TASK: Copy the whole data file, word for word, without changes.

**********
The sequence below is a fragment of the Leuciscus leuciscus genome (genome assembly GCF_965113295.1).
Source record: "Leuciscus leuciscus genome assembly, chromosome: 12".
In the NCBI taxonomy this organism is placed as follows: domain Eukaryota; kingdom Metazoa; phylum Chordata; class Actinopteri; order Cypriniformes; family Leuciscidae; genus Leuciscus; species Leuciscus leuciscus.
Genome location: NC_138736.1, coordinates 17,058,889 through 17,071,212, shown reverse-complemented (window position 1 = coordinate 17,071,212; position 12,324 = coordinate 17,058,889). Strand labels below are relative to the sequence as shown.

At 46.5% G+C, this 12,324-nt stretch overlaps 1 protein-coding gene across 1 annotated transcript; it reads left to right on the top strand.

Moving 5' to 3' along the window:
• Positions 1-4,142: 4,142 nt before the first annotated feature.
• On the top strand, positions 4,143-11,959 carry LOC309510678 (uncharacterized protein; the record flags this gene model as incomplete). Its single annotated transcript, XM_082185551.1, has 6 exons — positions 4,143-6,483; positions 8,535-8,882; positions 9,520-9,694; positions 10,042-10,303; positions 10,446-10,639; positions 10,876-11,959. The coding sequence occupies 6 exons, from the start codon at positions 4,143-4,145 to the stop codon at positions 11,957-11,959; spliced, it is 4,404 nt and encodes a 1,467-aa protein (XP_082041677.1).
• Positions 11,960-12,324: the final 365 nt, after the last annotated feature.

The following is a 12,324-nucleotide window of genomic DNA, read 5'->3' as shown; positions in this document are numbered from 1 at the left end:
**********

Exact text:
The sequence below is a fragment of the Leuciscus leuciscus genome (genome assembly GCF_965113295.1).
Source record: "Leuciscus leuciscus genome assembly, chromosome: 12".
In the NCBI taxonomy this organism is placed as follows: domain Eukaryota; kingdom Metazoa; phylum Chordata; class Actinopteri; order Cypriniformes; family Leuciscidae; genus Leuciscus; species Leuciscus leuciscus.
Genome location: NC_138736.1, coordinates 17,058,889 through 17,071,212, shown reverse-complemented (window position 1 = coordinate 17,071,212; position 12,324 = coordinate 17,058,889). Strand labels below are relative to the sequence as shown.

At 46.5% G+C, this 12,324-nt stretch overlaps 1 protein-coding gene across 1 annotated transcript; it reads left to right on the top strand.

Moving 5' to 3' along the window:
• Positions 1-4,142: 4,142 nt before the first annotated feature.
• On the top strand, positions 4,143-11,959 carry LOC309510678 (uncharacterized protein; the record flags this gene model as incomplete). Its single annotated transcript, XM_082185551.1, has 6 exons — positions 4,143-6,483; positions 8,535-8,882; positions 9,520-9,694; positions 10,042-10,303; positions 10,446-10,639; positions 10,876-11,959. The coding sequence occupies 6 exons, from the start codon at positions 4,143-4,145 to the stop codon at positions 11,957-11,959; spliced, it is 4,404 nt and encodes a 1,467-aa protein (XP_082041677.1).
• Positions 11,960-12,324: the final 365 nt, after the last annotated feature.

The following is a 12,324-nucleotide window of genomic DNA, read 5'->3' as shown; positions in this document are numbered from 1 at the left end: